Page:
The Rodin Museum is located in the heart of Paris.
Its collection is considerably more extensive than one might imagine.
Even if you are not a big fan of sculpture, you will be captivated by it when you visit.
It is also one of the best museums to visit when in Paris, as its collection of paintings, mainly impressionist, is well worth seeing.
An overview of the Rodin Museum was given in a previous article.
In this issue, we would like to briefly introduce some of the vast collection.
- Auguste Rodin（1840-1917）
- LE PENSEUR 1903
- MONUMENT À BALZAC 1898
- MUSE WHISTLER NUE, BRAS COUPÉS 1908
- Cybèle, grand modèle 1905
- LA PORTE DE L’ENFER 1880-1890
- MONUMENT DES BOURGEOIS DE CALAIS 1889
- JEUNE FILLE AUX FLEURS DANS LES CHEVEUX 1870
- SAINT JEAN-BAPTISTE 1880
- LA DÉFENSE 1912-18
- L’ÂGE D’AIRAIN 1877
- LE BAISER 1882
- Jean de Fiennes 1885-1886
- Jean d’Aire 1903-1904
- LE CHRIST ET LA MADELEINE 1894
- LES BÉNÉDICTIONS 1896-1911
- L’HOMME QUI MARCHE 1907
- LA MÉDITATION OU LA VOIX INTÉRIEURE
- Camille Claudel 1864 -1943
- Vincent Van Gogh 1853 -1890
- Auguste Renoir 1841 -1919
- Fritz Thaulow 1847 -1906
- Henri Martin 1860-1943
Rodin is known as the father of modern sculpture.
Even those who are not interested in art have heard of the name of a representative work, The Thinker.
Rodin, unusually for an artist of his time, did not have a professional schooling.
He has taken the Beaux-Arts de Paris three times and failed all three times.
He then worked for a living as a sculptor’s staff and decorator.
Rodin’s twenties were tumultuous: in 1862, at the age of 22, his sister died and he decided to enter a convent himself, but Peter Julian, then head of the convent, encouraged him to pursue a career in sculpture.
In 1864, at the age of 24, he met his wife, Rose Beuret.
Later, after the birth of his children, he worked for a while for Albert-Ernest Carrier-Belleuse.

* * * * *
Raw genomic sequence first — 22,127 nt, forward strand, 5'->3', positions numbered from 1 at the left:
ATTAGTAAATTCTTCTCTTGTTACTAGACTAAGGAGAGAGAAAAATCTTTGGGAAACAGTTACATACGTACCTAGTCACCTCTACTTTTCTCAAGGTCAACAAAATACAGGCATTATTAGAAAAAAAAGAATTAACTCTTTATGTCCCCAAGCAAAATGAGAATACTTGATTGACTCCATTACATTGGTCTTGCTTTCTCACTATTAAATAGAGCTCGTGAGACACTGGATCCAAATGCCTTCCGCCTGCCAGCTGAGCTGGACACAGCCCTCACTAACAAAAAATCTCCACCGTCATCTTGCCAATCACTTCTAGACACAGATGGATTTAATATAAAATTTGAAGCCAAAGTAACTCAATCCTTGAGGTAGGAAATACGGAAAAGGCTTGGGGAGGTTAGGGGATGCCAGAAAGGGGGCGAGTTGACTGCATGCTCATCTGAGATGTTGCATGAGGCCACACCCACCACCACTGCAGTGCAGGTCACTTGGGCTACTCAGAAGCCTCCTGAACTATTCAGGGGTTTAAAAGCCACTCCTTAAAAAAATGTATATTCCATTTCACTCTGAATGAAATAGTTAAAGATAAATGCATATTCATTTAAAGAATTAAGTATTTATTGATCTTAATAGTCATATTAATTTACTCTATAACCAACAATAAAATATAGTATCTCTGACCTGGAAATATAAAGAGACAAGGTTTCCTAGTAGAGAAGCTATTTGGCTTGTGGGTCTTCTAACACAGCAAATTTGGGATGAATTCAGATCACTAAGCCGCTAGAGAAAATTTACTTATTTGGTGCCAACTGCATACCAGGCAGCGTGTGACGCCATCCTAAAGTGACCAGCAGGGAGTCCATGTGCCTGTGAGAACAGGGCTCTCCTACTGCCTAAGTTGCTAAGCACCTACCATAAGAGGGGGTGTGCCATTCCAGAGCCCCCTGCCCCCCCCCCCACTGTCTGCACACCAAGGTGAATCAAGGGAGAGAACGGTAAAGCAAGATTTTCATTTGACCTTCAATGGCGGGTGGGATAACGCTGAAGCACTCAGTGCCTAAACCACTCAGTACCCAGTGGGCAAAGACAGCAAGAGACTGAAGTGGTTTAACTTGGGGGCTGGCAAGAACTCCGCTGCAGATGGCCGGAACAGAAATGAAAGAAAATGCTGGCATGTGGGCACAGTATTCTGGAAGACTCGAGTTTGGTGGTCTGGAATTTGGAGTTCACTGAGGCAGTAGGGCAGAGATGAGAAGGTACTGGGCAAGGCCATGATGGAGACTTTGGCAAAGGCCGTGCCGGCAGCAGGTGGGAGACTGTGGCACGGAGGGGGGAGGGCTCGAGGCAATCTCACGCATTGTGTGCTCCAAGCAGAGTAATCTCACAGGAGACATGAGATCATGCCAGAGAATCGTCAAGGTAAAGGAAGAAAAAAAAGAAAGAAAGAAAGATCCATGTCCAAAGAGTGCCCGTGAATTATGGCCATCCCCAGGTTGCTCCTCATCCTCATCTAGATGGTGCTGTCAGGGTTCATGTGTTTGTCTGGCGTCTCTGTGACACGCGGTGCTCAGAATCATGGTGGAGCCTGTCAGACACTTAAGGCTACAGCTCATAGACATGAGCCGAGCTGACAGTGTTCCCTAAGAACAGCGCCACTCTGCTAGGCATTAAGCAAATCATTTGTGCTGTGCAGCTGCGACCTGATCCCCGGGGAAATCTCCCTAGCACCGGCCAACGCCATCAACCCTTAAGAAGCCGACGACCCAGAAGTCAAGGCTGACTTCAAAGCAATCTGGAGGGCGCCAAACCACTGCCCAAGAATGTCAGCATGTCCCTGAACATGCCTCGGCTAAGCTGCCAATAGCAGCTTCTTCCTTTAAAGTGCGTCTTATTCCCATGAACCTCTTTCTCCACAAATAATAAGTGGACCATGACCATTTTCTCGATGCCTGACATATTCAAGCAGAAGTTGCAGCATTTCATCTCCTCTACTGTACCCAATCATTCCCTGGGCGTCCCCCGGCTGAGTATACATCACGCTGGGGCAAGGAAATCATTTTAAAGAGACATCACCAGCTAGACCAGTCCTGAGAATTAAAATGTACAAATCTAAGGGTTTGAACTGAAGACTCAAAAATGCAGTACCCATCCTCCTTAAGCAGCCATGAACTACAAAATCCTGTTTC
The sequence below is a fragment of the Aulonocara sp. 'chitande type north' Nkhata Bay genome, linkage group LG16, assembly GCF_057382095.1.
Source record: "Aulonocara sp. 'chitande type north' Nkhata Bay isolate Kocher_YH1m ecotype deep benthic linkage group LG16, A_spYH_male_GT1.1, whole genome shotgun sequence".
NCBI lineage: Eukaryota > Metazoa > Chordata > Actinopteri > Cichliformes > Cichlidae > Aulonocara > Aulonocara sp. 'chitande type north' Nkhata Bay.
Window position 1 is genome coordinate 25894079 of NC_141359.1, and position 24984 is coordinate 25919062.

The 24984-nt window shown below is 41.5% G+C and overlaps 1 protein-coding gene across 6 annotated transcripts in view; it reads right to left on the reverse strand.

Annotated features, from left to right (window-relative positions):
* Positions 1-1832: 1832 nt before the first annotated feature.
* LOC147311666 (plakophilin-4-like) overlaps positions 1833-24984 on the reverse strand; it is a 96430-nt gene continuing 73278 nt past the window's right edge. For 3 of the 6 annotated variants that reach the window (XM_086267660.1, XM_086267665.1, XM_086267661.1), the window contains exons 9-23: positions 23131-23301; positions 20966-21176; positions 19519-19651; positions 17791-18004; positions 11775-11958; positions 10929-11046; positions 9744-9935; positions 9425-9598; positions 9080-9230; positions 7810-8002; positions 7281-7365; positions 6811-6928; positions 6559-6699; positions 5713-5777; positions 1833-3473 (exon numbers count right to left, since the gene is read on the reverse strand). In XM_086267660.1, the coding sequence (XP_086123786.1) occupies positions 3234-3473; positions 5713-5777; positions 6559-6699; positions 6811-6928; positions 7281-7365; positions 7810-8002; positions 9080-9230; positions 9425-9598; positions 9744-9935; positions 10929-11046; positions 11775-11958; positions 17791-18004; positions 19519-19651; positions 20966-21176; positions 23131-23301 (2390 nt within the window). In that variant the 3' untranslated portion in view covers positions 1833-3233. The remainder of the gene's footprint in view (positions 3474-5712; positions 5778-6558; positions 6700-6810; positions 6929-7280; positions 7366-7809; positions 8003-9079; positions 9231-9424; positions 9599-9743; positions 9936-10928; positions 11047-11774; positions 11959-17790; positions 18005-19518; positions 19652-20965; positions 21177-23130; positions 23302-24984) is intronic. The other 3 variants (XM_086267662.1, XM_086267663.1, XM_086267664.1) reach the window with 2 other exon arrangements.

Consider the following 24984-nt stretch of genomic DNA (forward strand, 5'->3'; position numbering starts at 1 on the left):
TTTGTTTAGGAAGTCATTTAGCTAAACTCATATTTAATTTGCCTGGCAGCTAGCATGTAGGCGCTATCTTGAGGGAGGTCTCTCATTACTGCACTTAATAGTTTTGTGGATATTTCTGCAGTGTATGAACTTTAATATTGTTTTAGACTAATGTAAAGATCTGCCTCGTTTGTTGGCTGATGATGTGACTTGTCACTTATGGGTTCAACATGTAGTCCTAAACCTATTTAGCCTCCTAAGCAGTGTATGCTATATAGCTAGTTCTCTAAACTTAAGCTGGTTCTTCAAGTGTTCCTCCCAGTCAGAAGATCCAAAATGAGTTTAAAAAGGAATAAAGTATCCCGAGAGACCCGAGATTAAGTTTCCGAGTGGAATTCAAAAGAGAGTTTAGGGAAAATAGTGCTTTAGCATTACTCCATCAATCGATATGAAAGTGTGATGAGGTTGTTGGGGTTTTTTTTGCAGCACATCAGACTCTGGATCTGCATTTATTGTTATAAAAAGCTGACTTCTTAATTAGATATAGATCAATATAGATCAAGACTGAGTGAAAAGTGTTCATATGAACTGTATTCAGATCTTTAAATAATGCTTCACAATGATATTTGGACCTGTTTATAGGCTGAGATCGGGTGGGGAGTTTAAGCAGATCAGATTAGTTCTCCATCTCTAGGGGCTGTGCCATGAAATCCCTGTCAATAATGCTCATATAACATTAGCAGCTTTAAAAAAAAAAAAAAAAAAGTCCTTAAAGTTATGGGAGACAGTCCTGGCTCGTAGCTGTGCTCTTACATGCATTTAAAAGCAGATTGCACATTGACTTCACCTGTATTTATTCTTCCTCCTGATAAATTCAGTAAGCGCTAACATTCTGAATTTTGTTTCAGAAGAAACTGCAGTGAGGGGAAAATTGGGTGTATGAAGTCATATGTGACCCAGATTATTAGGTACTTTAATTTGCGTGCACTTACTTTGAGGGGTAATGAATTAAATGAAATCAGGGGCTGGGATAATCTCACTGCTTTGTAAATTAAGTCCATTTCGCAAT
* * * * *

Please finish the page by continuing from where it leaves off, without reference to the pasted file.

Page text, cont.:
He was called up during the Franco-Prussian War of 1870, but did not serve because of his short-sightedness and went to Belgium.
In Belgium, he worked as a decorator on the stock exchange.
In 1875, he travelled to Italy to see works of art.
In Italy, he was struck by Michelangelo’s work, and returned to work on it.
In 1877, at the age of 37, He finally returned to Paris.
He presented L’Âge d’airain (The Age of Bronze), but was suspected of being extremely realistic, and later made his reputation known throughout France by creating a work larger than a real-size man (Saint Jean Baptiste).
In 1880, he was commissioned to create a monument for the construction of a museum, and began work on the work that was to adorn it: the Gates of Hell.
However, the order was subsequently dropped, but Rodin devoted his subsequent activities to the production of The Gates of Hell.
In 1882, he succeeded Alfred Boucher as lecturer in sculpture.
Here he meets Camille Claudel.
Created Les Bourgeois de Calais (Citizens of Calais) in 1895.
LE PENSEUR 1903
In the garden, surrounded by trees, is Rodin’s famous work, LE PENSEUR (The Thinker).
The work was originally named Le Poète (The Poet).
It was to be displayed above Rodin’s masterpiece, The Gates of Hell.